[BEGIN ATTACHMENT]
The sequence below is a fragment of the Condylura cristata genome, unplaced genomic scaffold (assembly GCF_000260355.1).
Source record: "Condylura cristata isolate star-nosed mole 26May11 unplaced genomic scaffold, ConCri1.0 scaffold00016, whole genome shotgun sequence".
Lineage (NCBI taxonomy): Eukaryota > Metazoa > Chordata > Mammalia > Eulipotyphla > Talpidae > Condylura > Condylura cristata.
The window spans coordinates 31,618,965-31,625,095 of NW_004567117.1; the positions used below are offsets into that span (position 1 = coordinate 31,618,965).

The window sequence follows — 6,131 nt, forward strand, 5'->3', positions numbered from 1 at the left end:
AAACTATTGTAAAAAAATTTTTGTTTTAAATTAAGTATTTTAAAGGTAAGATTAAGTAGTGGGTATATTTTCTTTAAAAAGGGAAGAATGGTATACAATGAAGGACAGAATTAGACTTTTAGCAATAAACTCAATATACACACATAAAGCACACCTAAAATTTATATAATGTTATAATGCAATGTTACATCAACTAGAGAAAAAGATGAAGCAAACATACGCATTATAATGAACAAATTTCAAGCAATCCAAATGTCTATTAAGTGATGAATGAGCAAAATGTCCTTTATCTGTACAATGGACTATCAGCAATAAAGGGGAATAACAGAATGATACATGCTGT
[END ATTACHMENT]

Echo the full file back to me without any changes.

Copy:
The sequence below is a fragment of the Condylura cristata genome, unplaced genomic scaffold (assembly GCF_000260355.1).
Source record: "Condylura cristata isolate star-nosed mole 26May11 unplaced genomic scaffold, ConCri1.0 scaffold00016, whole genome shotgun sequence".
Lineage (NCBI taxonomy): Eukaryota > Metazoa > Chordata > Mammalia > Eulipotyphla > Talpidae > Condylura > Condylura cristata.
The window spans coordinates 31,618,965-31,625,095 of NW_004567117.1; the positions used below are offsets into that span (position 1 = coordinate 31,618,965).

The window sequence follows — 6,131 nt, forward strand, 5'->3', positions numbered from 1 at the left end:
AAACTATTGTAAAAAAATTTTTGTTTTAAATTAAGTATTTTAAAGGTAAGATTAAGTAGTGGGTATATTTTCTTTAAAAAGGGAAGAATGGTATACAATGAAGGACAGAATTAGACTTTTAGCAATAAACTCAATATACACACATAAAGCACACCTAAAATTTATATAATGTTATAATGCAATGTTACATCAACTAGAGAAAAAGATGAAGCAAACATACGCATTATAATGAACAAATTTCAAGCAATCCAAATGTCTATTAAGTGATGAATGAGCAAAATGTCCTTTATCTGTACAATGGACTATCAGCAATAAAGGGGAATAACAGAATGATACATGCTGT